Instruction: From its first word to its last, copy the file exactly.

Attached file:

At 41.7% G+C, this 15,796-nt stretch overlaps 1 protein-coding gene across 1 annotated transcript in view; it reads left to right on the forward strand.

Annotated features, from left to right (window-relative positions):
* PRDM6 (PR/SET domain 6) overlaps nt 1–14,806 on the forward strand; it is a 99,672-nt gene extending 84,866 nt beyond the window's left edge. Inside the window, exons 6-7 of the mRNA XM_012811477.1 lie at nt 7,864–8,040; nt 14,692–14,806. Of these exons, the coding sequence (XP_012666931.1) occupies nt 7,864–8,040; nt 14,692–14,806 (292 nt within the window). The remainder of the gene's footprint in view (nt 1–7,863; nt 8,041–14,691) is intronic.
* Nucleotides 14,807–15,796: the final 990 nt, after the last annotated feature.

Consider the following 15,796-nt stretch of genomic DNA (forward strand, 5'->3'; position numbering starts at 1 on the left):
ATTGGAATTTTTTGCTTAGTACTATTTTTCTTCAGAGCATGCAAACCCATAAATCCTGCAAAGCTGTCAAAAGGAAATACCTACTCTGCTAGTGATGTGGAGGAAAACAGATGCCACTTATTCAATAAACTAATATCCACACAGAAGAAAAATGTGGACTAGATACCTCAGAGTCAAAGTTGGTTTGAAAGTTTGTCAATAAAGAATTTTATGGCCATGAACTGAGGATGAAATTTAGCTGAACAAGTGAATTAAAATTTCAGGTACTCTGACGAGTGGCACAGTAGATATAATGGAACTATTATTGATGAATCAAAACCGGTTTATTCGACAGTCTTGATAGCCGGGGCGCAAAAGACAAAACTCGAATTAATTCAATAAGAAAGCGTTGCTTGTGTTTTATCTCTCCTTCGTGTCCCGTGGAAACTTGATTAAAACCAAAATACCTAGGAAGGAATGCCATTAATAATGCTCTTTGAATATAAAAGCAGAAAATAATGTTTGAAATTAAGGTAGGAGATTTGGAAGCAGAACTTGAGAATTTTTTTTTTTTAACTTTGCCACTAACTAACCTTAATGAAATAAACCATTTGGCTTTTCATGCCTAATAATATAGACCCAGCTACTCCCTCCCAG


At 41.7% G+C, this 15,796-nt stretch overlaps 1 protein-coding gene across 1 annotated transcript in view; it reads left to right on the forward strand.

Annotated features, from left to right (window-relative positions):
* PRDM6 (PR/SET domain 6) overlaps nt 1–14,806 on the forward strand; it is a 99,672-nt gene extending 84,866 nt beyond the window's left edge. Inside the window, exons 6-7 of the mRNA XM_012811477.1 lie at nt 7,864–8,040; nt 14,692–14,806. Of these exons, the coding sequence (XP_012666931.1) occupies nt 7,864–8,040; nt 14,692–14,806 (292 nt within the window). The remainder of the gene's footprint in view (nt 1–7,863; nt 8,041–14,691) is intronic.
* Nucleotides 14,807–15,796: the final 990 nt, after the last annotated feature.

Consider the following 15,796-nt stretch of genomic DNA (forward strand, 5'->3'; position numbering starts at 1 on the left):
ATTGGAATTTTTTGCTTAGTACTATTTTTCTTCAGAGCATGCAAACCCATAAATCCTGCAAAGCTGTCAAAAGGAAATACCTACTCTGCTAGTGATGTGGAGGAAAACAGATGCCACTTATTCAATAAACTAATATCCACACAGAAGAAAAATGTGGACTAGATACCTCAGAGTCAAAGTTGGTTTGAAAGTTTGTCAATAAAGAATTTTATGGCCATGAACTGAGGATGAAATTTAGCTGAACAAGTGAATTAAAATTTCAGGTACTCTGACGAGTGGCACAGTAGATATAATGGAACTATTATTGATGAATCAAAACCGGTTTATTCGACAGTCTTGATAGCCGGGGCGCAAAAGACAAAACTCGAATTAATTCAATAAGAAAGCGTTGCTTGTGTTTTATCTCTCCTTCGTGTCCCGTGGAAACTTGATTAAAACCAAAATACCTAGGAAGGAATGCCATTAATAATGCTCTTTGAATATAAAAGCAGAAAATAATGTTTGAAATTAAGGTAGGAGATTTGGAAGCAGAACTTGAGAATTTTTTTTTTTTAACTTTGCCACTAACTAACCTTAATGAAATAAACCATTTGGCTTTTCATGCCTAATAATATAGACCCAGCTACTCCCTCCCAG